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Republicans take aim at Obama's overtime policy

GOP presidential candidates don't have to reflexively oppose the president's new policy on overtime pay. They're doing it anyway.
U.S. President Barack Obama greets attendees in the crowd after signing House Resolution 2146, the \"Defending Public Safety Employees' Retirement Act and Trade Preference Extension Act of 2015,\" June 29, 2015. (Photo by Jonathan Ernst/Reuters)
U.S. President Barack Obama greets attendees in the crowd after signing House Resolution 2146, the \"Defending Public Safety Employees' Retirement Act and Trade Preference Extension Act of 2015,\" June 29, 2015. 
President Obama will be in Wisconsin later today, delivering remarks on his new overtime policy, which is probably a bigger deal than much of the political world realizes. This is, after all, a policy that will likely put more money in a lot of workers' paychecks.
As we talked about the other day, under the status quo, there's an income threshold for mandatory overtime: $23,660. Those making more than that can be classified by employers as "managers" who are exempt from overtime rules. The Obama administration's Labor Department has spent the last several months working on the new plan, which raises the threshold to $50,440 -- more than double the current level.
Republicans and some business groups won't like the policy, but there's not much they can do about it -- this falls within the Labor Department's regulatory powers, so the policy will be implemented whether GOP critics like it or not.
The estimable E.J. Dionne Jr. makes a persuasive case, though, that there's no reason for Republicans to reflexively oppose a policy like this one.

In discussing rising inequality, we often act as if the trend is a natural development about which we can do nothing. Of course, big economic forces are at work. But government rules and laws -- on pay, health care, labor rights and taxes -- can improve workers' standing or they can make the disparities worse. Government has a choice, and there is no purely neutral ground on this question. [...] In a very crowded Republican presidential field, will any candidate find it in his or her interest to break with the party's orthodoxy on government regulations and labor rights? Will any of them have the temerity to appeal to their party's many working-class supporters by making the point that Hillary Clinton, Bernie Sanders and other Democrats are sure to advance: that reinforcing our "conservative" values about the honor of work often requires what are usually seen as "progressive" measures by government to keep workers from being short-changed?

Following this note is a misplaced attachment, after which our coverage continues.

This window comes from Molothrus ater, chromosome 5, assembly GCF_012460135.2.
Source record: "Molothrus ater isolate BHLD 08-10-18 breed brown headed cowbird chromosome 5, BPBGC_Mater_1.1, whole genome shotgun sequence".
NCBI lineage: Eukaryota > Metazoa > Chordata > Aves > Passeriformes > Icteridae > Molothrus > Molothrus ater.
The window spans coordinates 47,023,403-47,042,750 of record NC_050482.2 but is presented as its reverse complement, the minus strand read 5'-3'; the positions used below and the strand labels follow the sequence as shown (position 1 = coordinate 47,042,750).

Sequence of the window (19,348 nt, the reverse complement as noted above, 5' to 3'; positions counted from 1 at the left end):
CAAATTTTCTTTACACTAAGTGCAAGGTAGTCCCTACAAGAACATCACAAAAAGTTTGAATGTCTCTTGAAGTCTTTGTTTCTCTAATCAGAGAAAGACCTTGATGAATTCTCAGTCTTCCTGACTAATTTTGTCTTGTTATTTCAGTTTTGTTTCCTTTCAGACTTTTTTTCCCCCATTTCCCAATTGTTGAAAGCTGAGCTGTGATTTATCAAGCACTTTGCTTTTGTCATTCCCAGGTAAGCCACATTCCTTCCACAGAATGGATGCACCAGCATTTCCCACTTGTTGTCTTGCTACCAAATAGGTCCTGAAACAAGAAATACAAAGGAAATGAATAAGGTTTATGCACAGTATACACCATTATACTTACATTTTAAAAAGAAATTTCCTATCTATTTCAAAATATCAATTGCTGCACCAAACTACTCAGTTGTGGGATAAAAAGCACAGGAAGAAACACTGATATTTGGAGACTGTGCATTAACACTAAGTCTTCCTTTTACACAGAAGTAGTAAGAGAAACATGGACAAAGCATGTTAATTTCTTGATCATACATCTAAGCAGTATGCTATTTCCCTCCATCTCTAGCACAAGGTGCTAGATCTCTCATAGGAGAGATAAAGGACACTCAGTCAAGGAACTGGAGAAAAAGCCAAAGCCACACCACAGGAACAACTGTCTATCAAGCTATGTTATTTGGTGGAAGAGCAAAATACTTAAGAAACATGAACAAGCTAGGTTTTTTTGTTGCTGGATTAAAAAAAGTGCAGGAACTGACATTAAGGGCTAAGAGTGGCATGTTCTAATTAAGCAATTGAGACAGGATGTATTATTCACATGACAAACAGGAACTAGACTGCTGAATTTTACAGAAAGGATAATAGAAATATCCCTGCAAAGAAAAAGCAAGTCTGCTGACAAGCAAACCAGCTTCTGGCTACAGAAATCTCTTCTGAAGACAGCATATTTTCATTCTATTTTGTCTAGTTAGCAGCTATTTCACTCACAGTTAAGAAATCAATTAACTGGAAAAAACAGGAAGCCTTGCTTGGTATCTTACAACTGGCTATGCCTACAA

Those are excellent questions. The answer, at least for now, appears to be, "No."
Four days after the White House released the broad details of the president's new policy on overtime, exactly zero Republican presidential candidates have expressed support for the idea. That's not surprising, of course -- agreeing with Obama on anything probably isn't a wise strategy for GOP candidates in a crowded primary -- but some have taken the extra step of condemning a perfectly sensible measure.
Take former Gov. Rick Perry (R), for example.

"President Obama's overtime-pay mandate is filled with job-killing incentives that will drastically increase the cost of hiring new workers. Government shouldn't be in the business of mandating how much employers pay, or the level of benefits they provide."

Wisconsin Gov. Scott Walker (R), whose state will welcome the president today, isn't impressed either. "The president's effort is a political pitch but the reality is this will lead to lower base pay and benefits and will cut workers' hours and flexibility in the workplace," the governor told USA Today.
Got that, workers who make $24,000 a year? When your boss has you work overtime, and designates you as a "manager" so you can't earn overtime compensation, Republican presidential candidates think that's fine.
This afternoon, President Obama will make a very different case.